Building Bridges

Rebecca Neuman assembles part of the Bradley ASCE team's steel bridge. (Photo by Matt Hawkins)

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Matt Hawkins
May 23, 2016

Bradley civil engineering students cringed as their steel bridge creaked, cracked and gave way under 1,200 pounds of weight, but they deemed their construction project a success. After all, only five teams in the American Society of Civil Engineers Great Lakes Student Conference steel bridge competition survived through the weight-bearing final.

By making the final test, Bradley’s team topped teams from 14 other universities and advanced to the competition’s decisive round. This marked the second consecutive year Bradley’s bridge made it to the finale.

“The bridge felt good as we were building it, so we didn’t think it would fail until it unfortunately did,” said team chair Karl Borling ’16, of Bloomington, Illinois. “It’s quite an accomplishment to get to that point because we realized how often bridges fail to pass tests at various stages of the competition.”

Bridges had to meet a long list of technical requirements and be quickly assembled without students breaking another set of rules before the 20 feet-long spans could be tested for strength. Bridges were judged by weight and assembly time, in addition to the ability to bear weight up to 2,400 pounds.

Bradley’s bridge checked in at 300 pounds, 40 pieces of steel no longer than 3 feet and numerous bolts — none of which could fall from the structure without incurring a team penalty.

Students assembled the bridge in 25 minutes while dodging another obstacle — a 6-feet wide “river” they weren’t allowed to step in while constructing the span.

“This experience was unlike any class or extracurricular activity at Bradley,” said team member Andrew Thompson ‘16, of Elgin, Illinois. “ASCE competitions are the best place to work through something on paper, enter it into design software and end up with a tangible product at the end.”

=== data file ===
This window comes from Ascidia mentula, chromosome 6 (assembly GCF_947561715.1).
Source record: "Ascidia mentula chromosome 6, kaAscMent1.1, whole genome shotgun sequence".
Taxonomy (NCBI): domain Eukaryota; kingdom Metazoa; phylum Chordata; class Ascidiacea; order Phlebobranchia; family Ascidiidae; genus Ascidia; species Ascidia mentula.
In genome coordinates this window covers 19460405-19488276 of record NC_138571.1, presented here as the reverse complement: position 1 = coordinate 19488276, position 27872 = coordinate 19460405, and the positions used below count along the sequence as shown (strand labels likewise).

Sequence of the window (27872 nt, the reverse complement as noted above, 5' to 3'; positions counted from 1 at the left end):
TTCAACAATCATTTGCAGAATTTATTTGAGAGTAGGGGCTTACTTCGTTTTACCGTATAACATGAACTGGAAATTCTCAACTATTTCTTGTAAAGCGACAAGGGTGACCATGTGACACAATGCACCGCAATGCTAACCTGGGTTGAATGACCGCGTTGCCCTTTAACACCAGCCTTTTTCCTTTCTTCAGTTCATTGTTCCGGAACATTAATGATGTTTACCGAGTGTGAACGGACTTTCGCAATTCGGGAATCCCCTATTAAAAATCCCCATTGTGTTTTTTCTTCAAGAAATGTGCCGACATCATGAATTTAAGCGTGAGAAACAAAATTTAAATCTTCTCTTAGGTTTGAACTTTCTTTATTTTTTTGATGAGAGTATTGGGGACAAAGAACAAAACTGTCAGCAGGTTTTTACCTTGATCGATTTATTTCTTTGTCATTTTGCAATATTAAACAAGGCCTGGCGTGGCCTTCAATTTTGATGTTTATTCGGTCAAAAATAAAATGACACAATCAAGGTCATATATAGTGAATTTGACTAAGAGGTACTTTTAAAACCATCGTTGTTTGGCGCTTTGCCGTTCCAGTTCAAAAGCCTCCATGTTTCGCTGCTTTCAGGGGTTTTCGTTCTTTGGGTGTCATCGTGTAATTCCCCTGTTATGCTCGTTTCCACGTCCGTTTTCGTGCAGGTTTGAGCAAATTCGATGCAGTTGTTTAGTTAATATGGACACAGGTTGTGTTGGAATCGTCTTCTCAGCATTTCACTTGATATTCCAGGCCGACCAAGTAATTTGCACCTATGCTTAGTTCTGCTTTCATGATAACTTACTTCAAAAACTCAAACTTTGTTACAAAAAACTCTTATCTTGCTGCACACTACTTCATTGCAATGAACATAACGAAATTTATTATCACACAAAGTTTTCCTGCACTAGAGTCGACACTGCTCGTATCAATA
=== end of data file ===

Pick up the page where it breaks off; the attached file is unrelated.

The team of eight began bridgework early in the fall semester. They brainstormed ideas and drafted the design in AutoCAD 3D. That design was loaded into another program, STAAD Pro, for a strength analysis test. A redesign midway through the process created challenges, but plans were submitted to a local fabrication company in plenty of time to work through last-minute details.

By April’s competition weekend, team members gained a set of tools they realized would help them in professional settings. They taught themselves new software, learned professional design nomenclature, mastered assembly tools and strengthened teamwork skills.

Kyle Smith ’19, of Alsip, Illinois, valued the opportunity to participate as a freshman. He was named the 2017 steel bridge team chair midway through the experience.

“It was rewarding to receive hands-on experience early in my college experience,” he said. “I knew I needed to learn a lot before I enter the field, and this pushed me a big step forward. Next year will be a good chance to apply what I learned this year and grow even more.”

Teammates took pride in their accomplishment as an extracurricular activity knowing many competing schools included the steel bridge competition as a senior design class project.

“It’s gratifying that we did it on our own without much faculty involvement,” Borling said. “We improved together as a team and accomplished a lot as we figured things out on our own.



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